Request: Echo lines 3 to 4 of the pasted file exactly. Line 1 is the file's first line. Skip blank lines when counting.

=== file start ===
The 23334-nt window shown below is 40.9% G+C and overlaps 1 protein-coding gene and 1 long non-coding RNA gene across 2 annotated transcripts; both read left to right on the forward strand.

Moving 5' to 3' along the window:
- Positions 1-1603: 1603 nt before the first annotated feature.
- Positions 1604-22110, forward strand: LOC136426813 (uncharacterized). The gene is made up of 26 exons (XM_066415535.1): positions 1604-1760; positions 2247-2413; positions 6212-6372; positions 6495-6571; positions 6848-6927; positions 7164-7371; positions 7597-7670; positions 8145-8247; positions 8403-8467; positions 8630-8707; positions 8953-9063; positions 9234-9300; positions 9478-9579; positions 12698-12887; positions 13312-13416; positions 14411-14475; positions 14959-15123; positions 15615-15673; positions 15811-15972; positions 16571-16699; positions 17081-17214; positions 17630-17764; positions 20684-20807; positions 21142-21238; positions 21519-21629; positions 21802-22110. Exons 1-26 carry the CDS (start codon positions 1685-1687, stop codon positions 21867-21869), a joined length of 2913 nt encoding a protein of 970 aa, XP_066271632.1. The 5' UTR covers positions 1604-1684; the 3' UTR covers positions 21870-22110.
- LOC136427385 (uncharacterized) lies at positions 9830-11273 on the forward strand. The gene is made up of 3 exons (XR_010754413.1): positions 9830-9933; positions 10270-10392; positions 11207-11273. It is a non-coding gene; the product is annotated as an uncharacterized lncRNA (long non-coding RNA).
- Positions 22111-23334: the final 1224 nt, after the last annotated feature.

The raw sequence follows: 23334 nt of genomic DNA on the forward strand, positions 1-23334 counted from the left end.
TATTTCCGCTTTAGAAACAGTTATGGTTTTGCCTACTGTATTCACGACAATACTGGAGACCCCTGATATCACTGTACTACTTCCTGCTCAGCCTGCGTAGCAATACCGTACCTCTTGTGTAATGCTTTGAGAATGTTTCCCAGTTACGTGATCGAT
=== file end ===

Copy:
- Positions 1-1603: 1603 nt before the first annotated feature.
- Positions 1604-22110, forward strand: LOC136426813 (uncharacterized). The gene is made up of 26 exons (XM_066415535.1): positions 1604-1760; positions 2247-2413; positions 6212-6372; positions 6495-6571; positions 6848-6927; positions 7164-7371; positions 7597-7670; positions 8145-8247; positions 8403-8467; positions 8630-8707; positions 8953-9063; positions 9234-9300; positions 9478-9579; positions 12698-12887; positions 13312-13416; positions 14411-14475; positions 14959-15123; positions 15615-15673; positions 15811-15972; positions 16571-16699; positions 17081-17214; positions 17630-17764; positions 20684-20807; positions 21142-21238; positions 21519-21629; positions 21802-22110. Exons 1-26 carry the CDS (start codon positions 1685-1687, stop codon positions 21867-21869), a joined length of 2913 nt encoding a protein of 970 aa, XP_066271632.1. The 5' UTR covers positions 1604-1684; the 3' UTR covers positions 21870-22110.